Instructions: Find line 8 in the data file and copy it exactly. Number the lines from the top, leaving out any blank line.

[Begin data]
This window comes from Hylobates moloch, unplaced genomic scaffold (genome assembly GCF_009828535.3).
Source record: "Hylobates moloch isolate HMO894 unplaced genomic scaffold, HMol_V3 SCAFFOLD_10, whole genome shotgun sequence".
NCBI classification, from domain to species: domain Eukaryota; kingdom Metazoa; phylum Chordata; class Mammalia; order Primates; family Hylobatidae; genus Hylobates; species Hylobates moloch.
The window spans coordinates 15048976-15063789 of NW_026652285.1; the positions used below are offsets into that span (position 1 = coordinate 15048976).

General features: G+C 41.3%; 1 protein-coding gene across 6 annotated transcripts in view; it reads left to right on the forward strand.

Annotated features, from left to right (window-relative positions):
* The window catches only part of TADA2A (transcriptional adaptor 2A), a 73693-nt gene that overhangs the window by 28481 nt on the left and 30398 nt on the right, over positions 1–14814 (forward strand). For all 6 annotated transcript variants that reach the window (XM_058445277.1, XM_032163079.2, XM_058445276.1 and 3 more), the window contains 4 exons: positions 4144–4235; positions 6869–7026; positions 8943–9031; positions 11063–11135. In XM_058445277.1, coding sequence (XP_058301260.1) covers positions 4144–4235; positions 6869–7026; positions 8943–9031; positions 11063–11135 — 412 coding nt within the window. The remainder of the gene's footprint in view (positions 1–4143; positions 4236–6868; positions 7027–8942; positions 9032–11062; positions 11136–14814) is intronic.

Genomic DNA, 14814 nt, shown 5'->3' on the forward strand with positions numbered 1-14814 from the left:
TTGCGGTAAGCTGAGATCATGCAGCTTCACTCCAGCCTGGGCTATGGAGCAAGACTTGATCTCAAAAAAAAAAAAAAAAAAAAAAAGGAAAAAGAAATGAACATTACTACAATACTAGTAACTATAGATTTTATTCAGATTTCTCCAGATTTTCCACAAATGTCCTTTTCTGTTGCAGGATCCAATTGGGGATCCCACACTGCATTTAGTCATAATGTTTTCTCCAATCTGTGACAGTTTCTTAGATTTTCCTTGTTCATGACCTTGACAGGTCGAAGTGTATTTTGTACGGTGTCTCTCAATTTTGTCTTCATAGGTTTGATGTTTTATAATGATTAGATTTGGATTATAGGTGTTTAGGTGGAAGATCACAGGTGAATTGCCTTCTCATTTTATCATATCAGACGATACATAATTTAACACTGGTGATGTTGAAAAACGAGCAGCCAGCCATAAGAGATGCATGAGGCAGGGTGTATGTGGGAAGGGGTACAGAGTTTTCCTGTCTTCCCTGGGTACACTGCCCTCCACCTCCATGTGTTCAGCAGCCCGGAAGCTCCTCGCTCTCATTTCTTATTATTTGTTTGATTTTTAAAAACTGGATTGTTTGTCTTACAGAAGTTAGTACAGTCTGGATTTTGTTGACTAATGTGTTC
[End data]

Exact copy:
Genomic DNA, 14814 nt, shown 5'->3' on the forward strand with positions numbered 1-14814 from the left: